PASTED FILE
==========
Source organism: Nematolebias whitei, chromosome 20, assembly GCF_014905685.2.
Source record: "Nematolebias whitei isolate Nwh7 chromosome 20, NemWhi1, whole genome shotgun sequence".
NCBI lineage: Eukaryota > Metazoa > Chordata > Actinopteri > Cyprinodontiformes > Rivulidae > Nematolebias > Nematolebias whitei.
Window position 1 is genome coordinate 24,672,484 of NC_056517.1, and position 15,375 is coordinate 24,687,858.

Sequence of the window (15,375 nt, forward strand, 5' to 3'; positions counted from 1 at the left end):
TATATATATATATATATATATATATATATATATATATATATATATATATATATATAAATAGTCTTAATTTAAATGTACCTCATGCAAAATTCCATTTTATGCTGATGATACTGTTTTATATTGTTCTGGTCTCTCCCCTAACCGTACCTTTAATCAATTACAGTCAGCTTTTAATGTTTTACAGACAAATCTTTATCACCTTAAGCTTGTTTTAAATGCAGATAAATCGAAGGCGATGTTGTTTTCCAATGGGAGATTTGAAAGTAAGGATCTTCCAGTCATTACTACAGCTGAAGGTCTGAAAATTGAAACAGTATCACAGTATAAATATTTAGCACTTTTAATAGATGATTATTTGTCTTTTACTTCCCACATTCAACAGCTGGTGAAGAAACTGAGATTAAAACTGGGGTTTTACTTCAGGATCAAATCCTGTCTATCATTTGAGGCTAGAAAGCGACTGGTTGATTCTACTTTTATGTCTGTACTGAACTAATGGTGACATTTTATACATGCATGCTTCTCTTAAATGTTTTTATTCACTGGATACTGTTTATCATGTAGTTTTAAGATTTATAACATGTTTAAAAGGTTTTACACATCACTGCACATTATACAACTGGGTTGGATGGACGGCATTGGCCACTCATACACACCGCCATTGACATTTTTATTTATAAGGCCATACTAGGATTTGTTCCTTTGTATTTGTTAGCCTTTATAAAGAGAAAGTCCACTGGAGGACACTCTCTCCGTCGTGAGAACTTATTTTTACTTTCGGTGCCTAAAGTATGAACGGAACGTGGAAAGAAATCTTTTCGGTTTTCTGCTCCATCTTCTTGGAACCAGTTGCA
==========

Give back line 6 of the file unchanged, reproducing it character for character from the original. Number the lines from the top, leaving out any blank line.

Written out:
TATATATATATATATATATATATATATATATATATATATATATATATATATATATAAATAGTCTTAATTTAAATGTACCTCATGCAAAATTCCATTTTATGCTGATGATACTGTTTTATATTGTTCTGGTCTCTCCCCTAACCGTACCTTTAATCAATTACAGTCAGCTTTTAATGTTTTACAGACAAATCTTTATCACCTTAAGCTTGTTTTAAATGCAGATAAATCGAAGGCGATGTTGTTTTCCAATGGGAGATTTGAAAGTAAGGATCTTCCAGTCATTACTACAGCTGAAGGTCTGAAAATTGAAACAGTATCACAGTATAAATATTTAGCACTTTTAATAGATGATTATTTGTCTTTTACTTCCCACATTCAACAGCTGGTGAAGAAACTGAGATTAAAACTGGGGTTTTACTTCAGGATCAAATCCTGTCTATCATTTGAGGCTAGAAAGCGACTGGTTGATTCTACTTTTATGTCTGTACTGAACTAATGGTGACATTTTATACATGCATGCTTCTCTTAAATGTTTTTATTCACTGGATACTGTTTATCATGTAGTTTTAAGATTTATAACATGTTTAAAAGGTTTTACACATCACTGCACATTATACAACTGGGTTGGATGGACGGCATTGGCCACTCATACACACCGCCATTGACATTTTTATTTATAAGGCCATACTAGGATTTGTTCCTTTGTATTTGTTAGCCTTTATAAAGAGAAAGTCCACTGGAGGACACTCTCTCCGTCGTGAGAACTTATTTTTACTTTCGGTGCCTAAAGTATGAACGGAACGTGGAAAGAAATCTTTTCGGTTTTCTGCTCCATCTTCTTGGAACCAGTTGCA